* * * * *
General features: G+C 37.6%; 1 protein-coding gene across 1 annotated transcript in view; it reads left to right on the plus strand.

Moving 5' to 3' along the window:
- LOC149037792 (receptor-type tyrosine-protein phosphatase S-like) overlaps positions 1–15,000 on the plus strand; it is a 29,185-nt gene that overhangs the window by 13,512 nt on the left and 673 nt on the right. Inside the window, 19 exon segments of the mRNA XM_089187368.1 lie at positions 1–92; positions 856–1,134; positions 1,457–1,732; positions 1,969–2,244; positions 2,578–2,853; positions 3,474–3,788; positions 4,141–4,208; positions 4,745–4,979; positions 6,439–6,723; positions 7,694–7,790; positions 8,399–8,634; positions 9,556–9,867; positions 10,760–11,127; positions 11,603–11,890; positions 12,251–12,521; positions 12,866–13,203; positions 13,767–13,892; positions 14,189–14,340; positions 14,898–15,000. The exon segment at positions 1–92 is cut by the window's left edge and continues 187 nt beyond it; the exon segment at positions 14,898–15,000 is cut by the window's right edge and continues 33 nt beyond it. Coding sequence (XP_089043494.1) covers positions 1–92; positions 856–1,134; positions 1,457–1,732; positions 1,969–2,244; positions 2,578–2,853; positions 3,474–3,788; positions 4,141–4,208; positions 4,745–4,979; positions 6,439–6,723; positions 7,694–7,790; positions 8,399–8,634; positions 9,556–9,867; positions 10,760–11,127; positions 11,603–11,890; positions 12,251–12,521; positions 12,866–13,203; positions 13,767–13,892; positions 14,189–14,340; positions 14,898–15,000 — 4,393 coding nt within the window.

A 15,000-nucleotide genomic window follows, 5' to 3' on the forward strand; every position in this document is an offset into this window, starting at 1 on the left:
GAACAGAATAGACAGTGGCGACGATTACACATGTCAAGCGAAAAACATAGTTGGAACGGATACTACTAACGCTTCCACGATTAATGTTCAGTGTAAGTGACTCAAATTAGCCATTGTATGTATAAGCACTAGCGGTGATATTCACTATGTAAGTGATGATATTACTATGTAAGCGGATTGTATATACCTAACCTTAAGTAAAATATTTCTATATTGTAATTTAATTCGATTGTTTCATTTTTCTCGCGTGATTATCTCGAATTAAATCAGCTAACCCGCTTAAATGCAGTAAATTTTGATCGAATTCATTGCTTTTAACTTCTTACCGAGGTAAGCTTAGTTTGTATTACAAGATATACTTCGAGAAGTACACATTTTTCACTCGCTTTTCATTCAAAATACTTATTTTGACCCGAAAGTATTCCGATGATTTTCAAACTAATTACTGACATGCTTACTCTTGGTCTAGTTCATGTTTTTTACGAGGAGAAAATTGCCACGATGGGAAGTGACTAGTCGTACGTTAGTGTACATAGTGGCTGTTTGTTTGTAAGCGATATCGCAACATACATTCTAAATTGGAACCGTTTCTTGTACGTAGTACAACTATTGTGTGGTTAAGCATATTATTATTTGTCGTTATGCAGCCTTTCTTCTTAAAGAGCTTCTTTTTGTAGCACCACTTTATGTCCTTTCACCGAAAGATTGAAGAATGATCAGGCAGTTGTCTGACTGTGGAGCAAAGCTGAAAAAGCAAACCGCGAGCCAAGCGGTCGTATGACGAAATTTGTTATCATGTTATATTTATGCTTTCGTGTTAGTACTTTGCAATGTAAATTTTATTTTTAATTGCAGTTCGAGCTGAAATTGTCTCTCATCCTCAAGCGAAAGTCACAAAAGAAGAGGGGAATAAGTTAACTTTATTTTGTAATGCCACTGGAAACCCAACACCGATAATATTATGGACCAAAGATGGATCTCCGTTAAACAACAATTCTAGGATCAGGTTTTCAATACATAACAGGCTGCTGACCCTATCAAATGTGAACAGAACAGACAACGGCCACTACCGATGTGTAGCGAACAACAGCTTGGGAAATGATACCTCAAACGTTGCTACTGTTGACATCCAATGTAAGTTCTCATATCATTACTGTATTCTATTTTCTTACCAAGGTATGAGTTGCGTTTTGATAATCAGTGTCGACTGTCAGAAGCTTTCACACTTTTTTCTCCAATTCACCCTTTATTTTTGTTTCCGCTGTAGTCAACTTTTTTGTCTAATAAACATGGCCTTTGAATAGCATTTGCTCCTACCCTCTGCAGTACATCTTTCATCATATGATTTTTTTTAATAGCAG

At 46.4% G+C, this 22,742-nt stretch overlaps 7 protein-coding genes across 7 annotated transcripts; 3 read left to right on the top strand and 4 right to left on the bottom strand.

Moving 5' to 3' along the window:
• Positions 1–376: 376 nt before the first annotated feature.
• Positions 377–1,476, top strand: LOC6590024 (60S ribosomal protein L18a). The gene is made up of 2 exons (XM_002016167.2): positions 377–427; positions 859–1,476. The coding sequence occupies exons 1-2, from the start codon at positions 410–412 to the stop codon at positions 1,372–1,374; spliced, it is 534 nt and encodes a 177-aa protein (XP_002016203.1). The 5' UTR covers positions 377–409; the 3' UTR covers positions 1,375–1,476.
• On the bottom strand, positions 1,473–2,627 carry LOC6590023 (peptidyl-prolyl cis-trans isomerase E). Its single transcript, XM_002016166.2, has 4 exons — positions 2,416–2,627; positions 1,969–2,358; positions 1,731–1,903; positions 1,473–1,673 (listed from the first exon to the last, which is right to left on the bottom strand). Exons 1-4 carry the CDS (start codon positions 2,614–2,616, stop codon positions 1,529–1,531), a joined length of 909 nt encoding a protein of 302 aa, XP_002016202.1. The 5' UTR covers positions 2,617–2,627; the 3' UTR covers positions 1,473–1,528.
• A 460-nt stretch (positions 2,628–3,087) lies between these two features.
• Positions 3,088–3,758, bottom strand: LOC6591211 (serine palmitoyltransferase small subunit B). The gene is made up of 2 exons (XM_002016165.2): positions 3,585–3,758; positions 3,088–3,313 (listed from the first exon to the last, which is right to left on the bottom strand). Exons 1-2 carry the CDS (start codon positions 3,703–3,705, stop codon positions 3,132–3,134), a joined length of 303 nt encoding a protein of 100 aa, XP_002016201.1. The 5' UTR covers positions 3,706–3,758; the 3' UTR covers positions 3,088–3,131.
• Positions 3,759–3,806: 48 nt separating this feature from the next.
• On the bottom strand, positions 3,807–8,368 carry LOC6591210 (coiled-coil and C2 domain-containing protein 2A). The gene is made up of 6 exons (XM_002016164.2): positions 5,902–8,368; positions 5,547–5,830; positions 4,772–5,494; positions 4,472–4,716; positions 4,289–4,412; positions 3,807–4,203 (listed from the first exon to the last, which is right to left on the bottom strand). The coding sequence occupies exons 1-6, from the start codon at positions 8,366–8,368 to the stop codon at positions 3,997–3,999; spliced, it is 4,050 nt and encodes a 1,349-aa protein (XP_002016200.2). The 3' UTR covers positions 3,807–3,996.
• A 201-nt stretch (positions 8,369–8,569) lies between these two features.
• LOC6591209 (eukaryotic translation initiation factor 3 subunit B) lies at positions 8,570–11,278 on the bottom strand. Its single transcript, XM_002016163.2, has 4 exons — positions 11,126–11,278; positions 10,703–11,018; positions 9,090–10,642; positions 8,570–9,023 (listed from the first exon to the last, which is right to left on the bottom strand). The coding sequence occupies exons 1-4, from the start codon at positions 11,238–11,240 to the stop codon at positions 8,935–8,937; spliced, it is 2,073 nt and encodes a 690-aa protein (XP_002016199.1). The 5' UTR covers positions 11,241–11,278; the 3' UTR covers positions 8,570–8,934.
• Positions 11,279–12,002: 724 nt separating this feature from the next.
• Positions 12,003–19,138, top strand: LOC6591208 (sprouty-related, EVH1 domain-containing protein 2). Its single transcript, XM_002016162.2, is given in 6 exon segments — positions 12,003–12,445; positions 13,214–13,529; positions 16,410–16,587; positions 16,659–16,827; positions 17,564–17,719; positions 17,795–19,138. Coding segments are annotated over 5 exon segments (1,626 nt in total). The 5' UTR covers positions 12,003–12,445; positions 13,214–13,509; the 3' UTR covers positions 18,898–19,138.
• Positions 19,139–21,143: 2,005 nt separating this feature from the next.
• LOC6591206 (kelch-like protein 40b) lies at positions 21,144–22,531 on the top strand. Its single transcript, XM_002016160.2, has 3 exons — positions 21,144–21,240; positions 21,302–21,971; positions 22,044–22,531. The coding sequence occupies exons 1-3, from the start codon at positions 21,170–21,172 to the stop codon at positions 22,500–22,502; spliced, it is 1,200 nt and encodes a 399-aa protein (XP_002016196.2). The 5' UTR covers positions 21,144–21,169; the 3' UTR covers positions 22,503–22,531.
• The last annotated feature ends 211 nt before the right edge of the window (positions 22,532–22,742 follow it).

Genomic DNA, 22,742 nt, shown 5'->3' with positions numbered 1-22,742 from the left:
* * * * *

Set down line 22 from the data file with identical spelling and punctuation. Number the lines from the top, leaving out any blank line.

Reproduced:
Genomic DNA, 22,742 nt, shown 5'->3' with positions numbered 1-22,742 from the left: